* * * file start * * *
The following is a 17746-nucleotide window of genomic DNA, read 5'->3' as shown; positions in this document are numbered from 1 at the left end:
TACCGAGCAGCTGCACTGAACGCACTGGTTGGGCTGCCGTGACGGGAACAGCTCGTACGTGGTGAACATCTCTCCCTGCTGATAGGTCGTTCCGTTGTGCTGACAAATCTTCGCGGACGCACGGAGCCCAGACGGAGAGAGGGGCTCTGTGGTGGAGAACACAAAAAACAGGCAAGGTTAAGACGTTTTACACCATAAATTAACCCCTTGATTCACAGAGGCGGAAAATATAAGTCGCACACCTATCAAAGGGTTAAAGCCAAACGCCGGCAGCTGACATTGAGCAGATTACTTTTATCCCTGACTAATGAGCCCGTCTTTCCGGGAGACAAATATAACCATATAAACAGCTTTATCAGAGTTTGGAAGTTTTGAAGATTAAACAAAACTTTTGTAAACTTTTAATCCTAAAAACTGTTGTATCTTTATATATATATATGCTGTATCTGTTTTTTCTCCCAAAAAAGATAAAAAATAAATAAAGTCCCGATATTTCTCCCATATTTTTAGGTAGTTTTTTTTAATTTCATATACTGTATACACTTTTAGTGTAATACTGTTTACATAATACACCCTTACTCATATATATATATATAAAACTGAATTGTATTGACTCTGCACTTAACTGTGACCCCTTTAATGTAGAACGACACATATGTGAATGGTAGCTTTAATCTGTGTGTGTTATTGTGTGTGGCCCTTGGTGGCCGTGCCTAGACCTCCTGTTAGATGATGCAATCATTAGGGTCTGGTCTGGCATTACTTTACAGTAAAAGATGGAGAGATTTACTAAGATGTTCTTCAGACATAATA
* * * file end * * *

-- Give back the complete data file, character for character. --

The following is a 17746-nucleotide window of genomic DNA, read 5'->3' as shown; positions in this document are numbered from 1 at the left end:
TACCGAGCAGCTGCACTGAACGCACTGGTTGGGCTGCCGTGACGGGAACAGCTCGTACGTGGTGAACATCTCTCCCTGCTGATAGGTCGTTCCGTTGTGCTGACAAATCTTCGCGGACGCACGGAGCCCAGACGGAGAGAGGGGCTCTGTGGTGGAGAACACAAAAAACAGGCAAGGTTAAGACGTTTTACACCATAAATTAACCCCTTGATTCACAGAGGCGGAAAATATAAGTCGCACACCTATCAAAGGGTTAAAGCCAAACGCCGGCAGCTGACATTGAGCAGATTACTTTTATCCCTGACTAATGAGCCCGTCTTTCCGGGAGACAAATATAACCATATAAACAGCTTTATCAGAGTTTGGAAGTTTTGAAGATTAAACAAAACTTTTGTAAACTTTTAATCCTAAAAACTGTTGTATCTTTATATATATATATGCTGTATCTGTTTTTTCTCCCAAAAAAGATAAAAAATAAATAAAGTCCCGATATTTCTCCCATATTTTTAGGTAGTTTTTTTTAATTTCATATACTGTATACACTTTTAGTGTAATACTGTTTACATAATACACCCTTACTCATATATATATATATAAAACTGAATTGTATTGACTCTGCACTTAACTGTGACCCCTTTAATGTAGAACGACACATATGTGAATGGTAGCTTTAATCTGTGTGTGTTATTGTGTGTGGCCCTTGGTGGCCGTGCCTAGACCTCCTGTTAGATGATGCAATCATTAGGGTCTGGTCTGGCATTACTTTACAGTAAAAGATGGAGAGATTTACTAAGATGTTCTTCAGACATAATA